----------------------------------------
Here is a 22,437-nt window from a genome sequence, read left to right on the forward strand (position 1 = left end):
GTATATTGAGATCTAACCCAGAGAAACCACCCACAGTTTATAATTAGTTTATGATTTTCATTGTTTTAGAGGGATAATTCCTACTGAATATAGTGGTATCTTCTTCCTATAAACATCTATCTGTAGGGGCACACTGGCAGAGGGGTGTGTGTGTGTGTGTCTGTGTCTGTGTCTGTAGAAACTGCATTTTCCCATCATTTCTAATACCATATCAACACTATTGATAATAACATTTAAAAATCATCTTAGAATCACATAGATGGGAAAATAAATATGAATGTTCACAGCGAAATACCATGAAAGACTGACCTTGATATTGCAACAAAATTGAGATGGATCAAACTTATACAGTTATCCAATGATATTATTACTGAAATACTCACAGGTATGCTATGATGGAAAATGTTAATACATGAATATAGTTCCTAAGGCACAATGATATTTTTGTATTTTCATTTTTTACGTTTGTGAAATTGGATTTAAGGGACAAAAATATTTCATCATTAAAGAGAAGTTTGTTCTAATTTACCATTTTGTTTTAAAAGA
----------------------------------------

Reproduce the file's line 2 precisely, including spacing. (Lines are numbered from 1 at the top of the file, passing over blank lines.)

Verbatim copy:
GTATATTGAGATCTAACCCAGAGAAACCACCCACAGTTTATAATTAGTTTATGATTTTCATTGTTTTAGAGGGATAATTCCTACTGAATATAGTGGTATCTTCTTCCTATAAACATCTATCTGTAGGGGCACACTGGCAGAGGGGTGTGTGTGTGTGTGTCTGTGTCTGTGTCTGTAGAAACTGCATTTTCCCATCATTTCTAATACCATATCAACACTATTGATAATAACATTTAAAAATCATCTTAGAATCACATAGATGGGAAAATAAATATGAATGTTCACAGCGAAATACCATGAAAGACTGACCTTGATATTGCAACAAAATTGAGATGGATCAAACTTATACAGTTATCCAATGATATTATTACTGAAATACTCACAGGTATGCTATGATGGAAAATGTTAATACATGAATATAGTTCCTAAGGCACAATGATATTTTTGTATTTTCATTTTTTACGTTTGTGAAATTGGATTTAAGGGACAAAAATATTTCATCATTAAAGAGAAGTTTGTTCTAATTTACCATTTTGTTTTAAAAGA